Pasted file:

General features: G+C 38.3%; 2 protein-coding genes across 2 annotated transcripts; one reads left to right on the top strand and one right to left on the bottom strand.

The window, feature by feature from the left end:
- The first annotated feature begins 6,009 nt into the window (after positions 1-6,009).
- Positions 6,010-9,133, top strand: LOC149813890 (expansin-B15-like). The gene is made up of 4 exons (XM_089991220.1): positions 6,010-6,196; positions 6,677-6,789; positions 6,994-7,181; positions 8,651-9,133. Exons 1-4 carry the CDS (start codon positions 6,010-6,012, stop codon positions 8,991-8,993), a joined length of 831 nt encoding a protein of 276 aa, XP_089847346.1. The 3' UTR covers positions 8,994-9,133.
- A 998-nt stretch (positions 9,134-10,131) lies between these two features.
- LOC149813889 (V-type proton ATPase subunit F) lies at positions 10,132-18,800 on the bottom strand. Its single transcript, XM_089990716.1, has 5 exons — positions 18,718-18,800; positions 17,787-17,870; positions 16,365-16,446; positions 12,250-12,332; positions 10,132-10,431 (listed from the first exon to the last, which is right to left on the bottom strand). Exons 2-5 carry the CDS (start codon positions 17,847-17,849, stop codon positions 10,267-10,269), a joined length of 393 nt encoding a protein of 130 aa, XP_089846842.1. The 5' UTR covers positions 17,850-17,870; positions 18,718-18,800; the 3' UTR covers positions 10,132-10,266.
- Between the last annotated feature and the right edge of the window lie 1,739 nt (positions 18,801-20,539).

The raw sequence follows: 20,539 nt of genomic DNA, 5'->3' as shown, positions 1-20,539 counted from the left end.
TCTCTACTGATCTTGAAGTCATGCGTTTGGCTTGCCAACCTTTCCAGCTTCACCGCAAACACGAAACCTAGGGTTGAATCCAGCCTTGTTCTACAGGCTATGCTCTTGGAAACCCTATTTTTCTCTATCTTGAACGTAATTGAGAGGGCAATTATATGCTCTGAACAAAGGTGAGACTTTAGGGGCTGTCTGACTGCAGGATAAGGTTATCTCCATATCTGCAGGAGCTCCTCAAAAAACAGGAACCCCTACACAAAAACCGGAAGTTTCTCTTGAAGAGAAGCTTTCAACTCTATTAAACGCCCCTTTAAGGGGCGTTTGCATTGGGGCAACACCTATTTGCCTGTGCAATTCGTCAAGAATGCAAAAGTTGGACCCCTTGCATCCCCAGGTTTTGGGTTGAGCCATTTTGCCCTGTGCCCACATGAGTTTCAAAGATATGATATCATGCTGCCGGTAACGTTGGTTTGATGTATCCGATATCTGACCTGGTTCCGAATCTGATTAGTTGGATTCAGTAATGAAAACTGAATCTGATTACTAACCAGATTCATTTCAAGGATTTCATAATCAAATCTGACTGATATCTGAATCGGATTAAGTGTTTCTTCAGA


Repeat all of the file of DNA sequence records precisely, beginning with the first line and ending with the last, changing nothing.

General features: G+C 38.3%; 2 protein-coding genes across 2 annotated transcripts; one reads left to right on the top strand and one right to left on the bottom strand.

The window, feature by feature from the left end:
- The first annotated feature begins 6,009 nt into the window (after positions 1-6,009).
- Positions 6,010-9,133, top strand: LOC149813890 (expansin-B15-like). The gene is made up of 4 exons (XM_089991220.1): positions 6,010-6,196; positions 6,677-6,789; positions 6,994-7,181; positions 8,651-9,133. Exons 1-4 carry the CDS (start codon positions 6,010-6,012, stop codon positions 8,991-8,993), a joined length of 831 nt encoding a protein of 276 aa, XP_089847346.1. The 3' UTR covers positions 8,994-9,133.
- A 998-nt stretch (positions 9,134-10,131) lies between these two features.
- LOC149813889 (V-type proton ATPase subunit F) lies at positions 10,132-18,800 on the bottom strand. Its single transcript, XM_089990716.1, has 5 exons — positions 18,718-18,800; positions 17,787-17,870; positions 16,365-16,446; positions 12,250-12,332; positions 10,132-10,431 (listed from the first exon to the last, which is right to left on the bottom strand). Exons 2-5 carry the CDS (start codon positions 17,847-17,849, stop codon positions 10,267-10,269), a joined length of 393 nt encoding a protein of 130 aa, XP_089846842.1. The 5' UTR covers positions 17,850-17,870; positions 18,718-18,800; the 3' UTR covers positions 10,132-10,266.
- Between the last annotated feature and the right edge of the window lie 1,739 nt (positions 18,801-20,539).

The raw sequence follows: 20,539 nt of genomic DNA, 5'->3' as shown, positions 1-20,539 counted from the left end.
TCTCTACTGATCTTGAAGTCATGCGTTTGGCTTGCCAACCTTTCCAGCTTCACCGCAAACACGAAACCTAGGGTTGAATCCAGCCTTGTTCTACAGGCTATGCTCTTGGAAACCCTATTTTTCTCTATCTTGAACGTAATTGAGAGGGCAATTATATGCTCTGAACAAAGGTGAGACTTTAGGGGCTGTCTGACTGCAGGATAAGGTTATCTCCATATCTGCAGGAGCTCCTCAAAAAACAGGAACCCCTACACAAAAACCGGAAGTTTCTCTTGAAGAGAAGCTTTCAACTCTATTAAACGCCCCTTTAAGGGGCGTTTGCATTGGGGCAACACCTATTTGCCTGTGCAATTCGTCAAGAATGCAAAAGTTGGACCCCTTGCATCCCCAGGTTTTGGGTTGAGCCATTTTGCCCTGTGCCCACATGAGTTTCAAAGATATGATATCATGCTGCCGGTAACGTTGGTTTGATGTATCCGATATCTGACCTGGTTCCGAATCTGATTAGTTGGATTCAGTAATGAAAACTGAATCTGATTACTAACCAGATTCATTTCAAGGATTTCATAATCAAATCTGACTGATATCTGAATCGGATTAAGTGTTTCTTCAGA